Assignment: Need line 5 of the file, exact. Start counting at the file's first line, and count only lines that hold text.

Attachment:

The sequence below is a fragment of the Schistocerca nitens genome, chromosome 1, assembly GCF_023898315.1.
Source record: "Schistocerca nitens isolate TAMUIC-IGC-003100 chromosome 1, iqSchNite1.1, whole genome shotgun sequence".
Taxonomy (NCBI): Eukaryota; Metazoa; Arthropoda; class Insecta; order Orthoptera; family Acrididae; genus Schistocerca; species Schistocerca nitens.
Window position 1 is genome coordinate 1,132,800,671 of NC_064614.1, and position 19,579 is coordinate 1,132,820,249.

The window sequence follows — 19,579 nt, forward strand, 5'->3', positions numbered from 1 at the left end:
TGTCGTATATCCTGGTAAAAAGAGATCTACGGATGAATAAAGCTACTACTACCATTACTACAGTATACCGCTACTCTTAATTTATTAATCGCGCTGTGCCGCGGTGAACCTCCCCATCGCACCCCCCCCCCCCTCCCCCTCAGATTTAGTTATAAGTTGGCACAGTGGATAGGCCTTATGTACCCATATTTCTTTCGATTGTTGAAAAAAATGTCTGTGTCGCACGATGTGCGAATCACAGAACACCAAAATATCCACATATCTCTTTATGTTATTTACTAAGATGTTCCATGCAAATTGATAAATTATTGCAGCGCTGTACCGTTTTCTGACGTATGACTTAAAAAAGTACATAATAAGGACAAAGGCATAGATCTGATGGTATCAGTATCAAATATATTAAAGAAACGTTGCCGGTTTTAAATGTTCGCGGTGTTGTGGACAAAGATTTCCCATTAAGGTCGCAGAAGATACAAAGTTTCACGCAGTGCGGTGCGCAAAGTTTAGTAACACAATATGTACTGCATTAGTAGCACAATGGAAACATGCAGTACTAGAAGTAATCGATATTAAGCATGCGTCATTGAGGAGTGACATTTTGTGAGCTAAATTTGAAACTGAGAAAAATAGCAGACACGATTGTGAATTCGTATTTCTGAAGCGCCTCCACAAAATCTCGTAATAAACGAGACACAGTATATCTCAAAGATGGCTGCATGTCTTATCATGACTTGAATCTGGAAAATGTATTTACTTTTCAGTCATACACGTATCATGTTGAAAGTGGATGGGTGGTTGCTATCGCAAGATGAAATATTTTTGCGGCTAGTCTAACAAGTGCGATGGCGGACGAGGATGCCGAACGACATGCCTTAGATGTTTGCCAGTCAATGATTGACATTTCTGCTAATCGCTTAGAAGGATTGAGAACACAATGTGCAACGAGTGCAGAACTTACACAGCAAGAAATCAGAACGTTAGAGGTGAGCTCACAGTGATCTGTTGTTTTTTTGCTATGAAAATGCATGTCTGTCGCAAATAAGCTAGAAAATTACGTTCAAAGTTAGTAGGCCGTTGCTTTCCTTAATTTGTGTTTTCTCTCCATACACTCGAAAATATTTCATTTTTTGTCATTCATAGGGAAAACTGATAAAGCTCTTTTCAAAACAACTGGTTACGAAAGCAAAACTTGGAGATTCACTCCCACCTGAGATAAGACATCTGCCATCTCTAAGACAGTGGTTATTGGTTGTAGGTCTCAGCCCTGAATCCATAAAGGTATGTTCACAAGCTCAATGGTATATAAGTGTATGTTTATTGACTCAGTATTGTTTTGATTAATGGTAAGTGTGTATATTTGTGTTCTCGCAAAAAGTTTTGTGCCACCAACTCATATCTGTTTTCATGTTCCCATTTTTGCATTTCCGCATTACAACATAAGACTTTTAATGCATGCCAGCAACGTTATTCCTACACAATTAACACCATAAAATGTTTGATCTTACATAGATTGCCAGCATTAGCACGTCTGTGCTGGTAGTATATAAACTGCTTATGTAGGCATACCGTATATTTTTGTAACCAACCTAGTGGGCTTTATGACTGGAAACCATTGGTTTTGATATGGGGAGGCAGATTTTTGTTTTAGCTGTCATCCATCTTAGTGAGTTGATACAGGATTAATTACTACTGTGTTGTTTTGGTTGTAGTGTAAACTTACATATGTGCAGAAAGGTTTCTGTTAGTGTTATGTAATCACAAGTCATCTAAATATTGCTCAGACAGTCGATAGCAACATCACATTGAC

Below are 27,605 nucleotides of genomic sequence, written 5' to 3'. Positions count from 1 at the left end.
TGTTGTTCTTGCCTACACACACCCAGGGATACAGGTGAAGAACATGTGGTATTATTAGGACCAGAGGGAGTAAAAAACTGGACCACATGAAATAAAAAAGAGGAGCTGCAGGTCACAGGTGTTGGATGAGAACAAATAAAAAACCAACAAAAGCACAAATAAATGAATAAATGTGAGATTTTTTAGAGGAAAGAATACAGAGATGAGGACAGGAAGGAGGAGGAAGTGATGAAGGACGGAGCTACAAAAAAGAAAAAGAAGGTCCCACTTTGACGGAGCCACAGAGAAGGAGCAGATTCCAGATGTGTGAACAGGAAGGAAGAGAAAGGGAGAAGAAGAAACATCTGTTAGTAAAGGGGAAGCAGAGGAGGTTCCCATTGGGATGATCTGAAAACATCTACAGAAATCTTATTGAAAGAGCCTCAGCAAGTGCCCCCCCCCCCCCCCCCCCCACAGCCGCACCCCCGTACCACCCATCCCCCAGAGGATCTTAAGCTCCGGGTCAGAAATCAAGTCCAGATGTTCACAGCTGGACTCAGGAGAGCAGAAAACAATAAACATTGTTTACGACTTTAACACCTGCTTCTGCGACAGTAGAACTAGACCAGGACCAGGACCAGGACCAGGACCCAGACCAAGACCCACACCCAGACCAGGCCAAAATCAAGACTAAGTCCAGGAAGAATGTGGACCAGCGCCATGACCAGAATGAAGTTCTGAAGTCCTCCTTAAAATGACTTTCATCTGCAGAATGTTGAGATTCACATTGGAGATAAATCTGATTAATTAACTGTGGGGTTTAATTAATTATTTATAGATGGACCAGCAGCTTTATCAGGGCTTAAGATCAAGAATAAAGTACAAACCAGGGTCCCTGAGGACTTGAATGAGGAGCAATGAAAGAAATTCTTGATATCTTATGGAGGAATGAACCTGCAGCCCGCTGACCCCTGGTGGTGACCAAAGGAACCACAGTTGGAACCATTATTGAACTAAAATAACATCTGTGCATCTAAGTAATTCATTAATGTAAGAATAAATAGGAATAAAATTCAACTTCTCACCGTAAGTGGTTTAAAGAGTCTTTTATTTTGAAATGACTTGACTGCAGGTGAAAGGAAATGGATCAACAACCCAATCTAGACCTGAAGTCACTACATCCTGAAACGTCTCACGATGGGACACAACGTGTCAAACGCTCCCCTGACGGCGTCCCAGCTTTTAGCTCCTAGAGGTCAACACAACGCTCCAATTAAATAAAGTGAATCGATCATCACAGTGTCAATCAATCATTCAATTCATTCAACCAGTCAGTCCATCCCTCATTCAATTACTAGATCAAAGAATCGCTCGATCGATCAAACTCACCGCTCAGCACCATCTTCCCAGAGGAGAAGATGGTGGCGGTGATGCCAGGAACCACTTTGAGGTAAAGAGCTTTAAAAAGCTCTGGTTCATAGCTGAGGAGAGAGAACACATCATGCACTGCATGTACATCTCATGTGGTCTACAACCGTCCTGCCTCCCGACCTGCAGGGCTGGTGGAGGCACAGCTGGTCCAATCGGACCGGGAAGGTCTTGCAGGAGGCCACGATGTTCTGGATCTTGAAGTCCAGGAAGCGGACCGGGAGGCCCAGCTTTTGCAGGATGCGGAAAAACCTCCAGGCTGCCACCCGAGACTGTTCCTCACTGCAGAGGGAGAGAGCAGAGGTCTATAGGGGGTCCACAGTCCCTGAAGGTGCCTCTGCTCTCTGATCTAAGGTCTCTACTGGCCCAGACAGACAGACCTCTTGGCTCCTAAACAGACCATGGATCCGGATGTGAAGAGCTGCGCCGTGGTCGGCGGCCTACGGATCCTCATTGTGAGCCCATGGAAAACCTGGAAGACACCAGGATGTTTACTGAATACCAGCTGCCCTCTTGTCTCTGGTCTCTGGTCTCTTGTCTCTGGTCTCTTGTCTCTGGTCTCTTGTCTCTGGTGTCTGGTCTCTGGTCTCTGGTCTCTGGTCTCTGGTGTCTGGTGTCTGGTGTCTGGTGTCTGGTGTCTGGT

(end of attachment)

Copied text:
The window sequence follows — 19,579 nt, forward strand, 5'->3', positions numbered from 1 at the left end: